• Documentation and labeling requirements.

While you can study the ALI lift standard, all you really need to know is if the lift you’re looking at meets the current ALI lift standard. Different lifts may have different features, and some may work better for you, but when comparing similar lifts, if they both meet the ALI standard, they are both built just as well. If you’re unsure about a lift being certified, ALI has a Directory of Certified Lifts on its website.

The ALI website contains a wealth of information for buying a new lift as well as installing it. It’s a great resource that favors no one. It just lists the facts.

Choosing a lift

When you begin the process of getting a new lift, early on you will be narrowing down your choices. Most who have been in the field have an idea of what type of lift or lifts they need, but there’s a lot to choose from, so if you’re not sure, lift manufacturers are your best contact. They are the experts and can help you determine what you need.
When it comes to lift design and construction, even when comparing identical type and capacity lifts, you’ll find many differences, both visible and in specification. Think of it like buying a car and comparing two models. They both run and drive and will get you there and back, but you look for the features and options you like. Then you compare price. Maybe it comes down to color.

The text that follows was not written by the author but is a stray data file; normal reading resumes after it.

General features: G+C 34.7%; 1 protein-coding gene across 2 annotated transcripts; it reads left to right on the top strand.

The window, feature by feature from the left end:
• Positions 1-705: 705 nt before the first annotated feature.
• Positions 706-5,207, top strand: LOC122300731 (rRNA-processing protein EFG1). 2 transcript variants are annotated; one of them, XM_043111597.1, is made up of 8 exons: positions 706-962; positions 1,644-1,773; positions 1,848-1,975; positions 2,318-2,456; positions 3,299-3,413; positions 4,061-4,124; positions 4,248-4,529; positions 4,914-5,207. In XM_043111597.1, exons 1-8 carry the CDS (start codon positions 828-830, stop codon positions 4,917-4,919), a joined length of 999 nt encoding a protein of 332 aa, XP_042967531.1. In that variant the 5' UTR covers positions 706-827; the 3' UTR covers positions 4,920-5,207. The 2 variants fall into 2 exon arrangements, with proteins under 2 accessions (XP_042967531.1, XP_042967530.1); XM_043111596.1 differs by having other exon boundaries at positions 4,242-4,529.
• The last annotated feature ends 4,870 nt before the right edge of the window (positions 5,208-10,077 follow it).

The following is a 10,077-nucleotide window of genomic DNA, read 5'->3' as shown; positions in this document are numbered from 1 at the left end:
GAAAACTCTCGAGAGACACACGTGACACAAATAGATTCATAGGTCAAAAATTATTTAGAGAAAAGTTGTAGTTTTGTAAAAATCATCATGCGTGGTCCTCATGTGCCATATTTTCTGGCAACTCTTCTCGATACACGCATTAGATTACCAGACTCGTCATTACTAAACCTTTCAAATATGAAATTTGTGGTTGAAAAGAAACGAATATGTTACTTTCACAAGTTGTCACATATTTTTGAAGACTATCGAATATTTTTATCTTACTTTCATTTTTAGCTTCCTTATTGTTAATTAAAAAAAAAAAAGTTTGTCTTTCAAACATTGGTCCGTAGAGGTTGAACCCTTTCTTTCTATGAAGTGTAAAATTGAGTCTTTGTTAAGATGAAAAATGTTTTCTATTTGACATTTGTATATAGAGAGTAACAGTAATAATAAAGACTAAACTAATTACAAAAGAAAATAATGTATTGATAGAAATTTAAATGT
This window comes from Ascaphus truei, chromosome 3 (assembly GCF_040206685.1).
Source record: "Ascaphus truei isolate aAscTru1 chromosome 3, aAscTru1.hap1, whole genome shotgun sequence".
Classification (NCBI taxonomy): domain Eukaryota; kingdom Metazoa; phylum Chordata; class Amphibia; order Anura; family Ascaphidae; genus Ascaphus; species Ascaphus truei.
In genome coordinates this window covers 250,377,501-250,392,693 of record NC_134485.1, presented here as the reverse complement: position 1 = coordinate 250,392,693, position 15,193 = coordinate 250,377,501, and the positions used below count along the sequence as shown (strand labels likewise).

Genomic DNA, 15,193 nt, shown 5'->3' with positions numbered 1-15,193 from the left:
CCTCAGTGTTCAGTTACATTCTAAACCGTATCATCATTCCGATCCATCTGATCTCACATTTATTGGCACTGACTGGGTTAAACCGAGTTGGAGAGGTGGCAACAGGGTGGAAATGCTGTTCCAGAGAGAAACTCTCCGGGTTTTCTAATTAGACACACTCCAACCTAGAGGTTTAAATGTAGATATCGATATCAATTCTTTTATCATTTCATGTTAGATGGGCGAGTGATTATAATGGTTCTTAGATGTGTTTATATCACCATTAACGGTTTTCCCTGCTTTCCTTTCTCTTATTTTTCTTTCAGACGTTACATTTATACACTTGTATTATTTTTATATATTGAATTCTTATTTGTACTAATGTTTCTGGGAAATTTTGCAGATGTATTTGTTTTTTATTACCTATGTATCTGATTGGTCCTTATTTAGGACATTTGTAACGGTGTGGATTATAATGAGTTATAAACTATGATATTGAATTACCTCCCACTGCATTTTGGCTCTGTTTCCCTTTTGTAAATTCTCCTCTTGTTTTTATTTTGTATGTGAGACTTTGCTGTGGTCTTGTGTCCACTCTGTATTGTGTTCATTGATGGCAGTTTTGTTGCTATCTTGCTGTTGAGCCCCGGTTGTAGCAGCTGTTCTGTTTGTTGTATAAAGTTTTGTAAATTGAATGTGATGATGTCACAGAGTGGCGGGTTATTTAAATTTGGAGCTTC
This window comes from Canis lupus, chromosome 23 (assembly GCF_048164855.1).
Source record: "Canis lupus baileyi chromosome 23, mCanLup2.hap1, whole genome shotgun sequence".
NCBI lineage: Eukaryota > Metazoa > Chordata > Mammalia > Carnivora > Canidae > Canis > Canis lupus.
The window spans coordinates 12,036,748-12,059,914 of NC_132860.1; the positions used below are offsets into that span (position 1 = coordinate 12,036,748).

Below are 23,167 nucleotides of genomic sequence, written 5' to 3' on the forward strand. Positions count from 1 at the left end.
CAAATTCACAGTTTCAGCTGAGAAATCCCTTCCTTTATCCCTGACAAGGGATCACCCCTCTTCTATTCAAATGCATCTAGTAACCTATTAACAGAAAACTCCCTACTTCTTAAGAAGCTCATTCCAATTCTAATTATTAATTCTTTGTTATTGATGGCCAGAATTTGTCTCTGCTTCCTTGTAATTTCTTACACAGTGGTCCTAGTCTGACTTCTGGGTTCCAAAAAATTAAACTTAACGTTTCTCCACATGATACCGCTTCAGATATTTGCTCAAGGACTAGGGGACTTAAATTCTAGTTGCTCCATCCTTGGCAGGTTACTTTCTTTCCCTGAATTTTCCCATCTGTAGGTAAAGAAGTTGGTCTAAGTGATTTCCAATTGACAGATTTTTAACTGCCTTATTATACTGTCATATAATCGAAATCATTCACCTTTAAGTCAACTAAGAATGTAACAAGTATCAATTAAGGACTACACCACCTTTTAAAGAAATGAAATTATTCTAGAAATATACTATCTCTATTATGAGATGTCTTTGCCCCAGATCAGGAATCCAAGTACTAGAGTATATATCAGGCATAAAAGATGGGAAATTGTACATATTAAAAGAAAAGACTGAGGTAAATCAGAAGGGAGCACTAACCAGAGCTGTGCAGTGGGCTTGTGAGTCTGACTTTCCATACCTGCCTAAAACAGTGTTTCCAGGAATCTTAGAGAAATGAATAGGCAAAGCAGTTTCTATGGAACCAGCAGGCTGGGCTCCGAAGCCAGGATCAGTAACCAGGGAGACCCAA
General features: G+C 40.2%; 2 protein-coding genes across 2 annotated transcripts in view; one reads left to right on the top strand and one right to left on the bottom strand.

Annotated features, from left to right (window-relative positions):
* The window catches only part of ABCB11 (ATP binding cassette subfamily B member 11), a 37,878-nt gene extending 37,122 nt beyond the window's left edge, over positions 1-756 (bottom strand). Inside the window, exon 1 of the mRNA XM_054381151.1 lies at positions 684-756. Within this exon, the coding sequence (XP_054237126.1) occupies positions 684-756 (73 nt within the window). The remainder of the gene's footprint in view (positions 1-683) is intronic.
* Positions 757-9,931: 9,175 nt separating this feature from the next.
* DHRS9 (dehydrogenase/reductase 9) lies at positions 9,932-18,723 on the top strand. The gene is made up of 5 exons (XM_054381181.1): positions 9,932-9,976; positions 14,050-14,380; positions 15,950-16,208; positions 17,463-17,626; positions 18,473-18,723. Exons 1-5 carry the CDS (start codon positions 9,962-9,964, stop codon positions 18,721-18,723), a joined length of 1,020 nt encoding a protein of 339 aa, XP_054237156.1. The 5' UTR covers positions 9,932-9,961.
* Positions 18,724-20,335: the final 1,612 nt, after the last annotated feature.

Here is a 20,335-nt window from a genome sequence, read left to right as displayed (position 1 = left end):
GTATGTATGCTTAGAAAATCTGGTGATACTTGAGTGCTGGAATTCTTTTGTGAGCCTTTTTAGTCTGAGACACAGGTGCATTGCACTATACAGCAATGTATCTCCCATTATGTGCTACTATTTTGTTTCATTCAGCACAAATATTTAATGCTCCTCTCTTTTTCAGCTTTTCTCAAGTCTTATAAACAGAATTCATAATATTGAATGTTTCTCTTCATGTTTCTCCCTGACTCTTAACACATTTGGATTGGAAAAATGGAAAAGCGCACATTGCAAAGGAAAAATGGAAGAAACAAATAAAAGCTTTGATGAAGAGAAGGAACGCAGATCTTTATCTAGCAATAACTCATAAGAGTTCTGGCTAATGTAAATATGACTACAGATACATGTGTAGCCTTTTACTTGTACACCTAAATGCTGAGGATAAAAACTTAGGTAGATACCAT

This can happen in the world of lifts, too. If you can’t decide because the features are the same and you like one better because the color matches your shop decor, then get it. There’s nothing wrong with that, as long as you get the features you are looking for and as long as it carries the ALI certification.

Here’s a look at some of the features we like the best.

Single-point safety release. Many lifts have dual-point safety releases, meaning you have to disengage the safety from each side before lowering the lift. I’ve worked under many of these, and while it only takes an extra second to release the second one, when you do this every day, all day, it’s the little things that add up to saved time, and it’s just nice to be able to release both sides and lower the lift from one spot. This might not be a deal breaker, but it’s a nice feature.

Equalization cables. Many lifts are designed with equalization cables, and this is true for both two- and four-post lifts. They allow you to adjust the lift arms from side-to-side so they will be level. Lifting a car crooked because the arms aren’t level is high on my list of pet peeves, and threaded, adjustable lift adapters are not meant to correct this problem.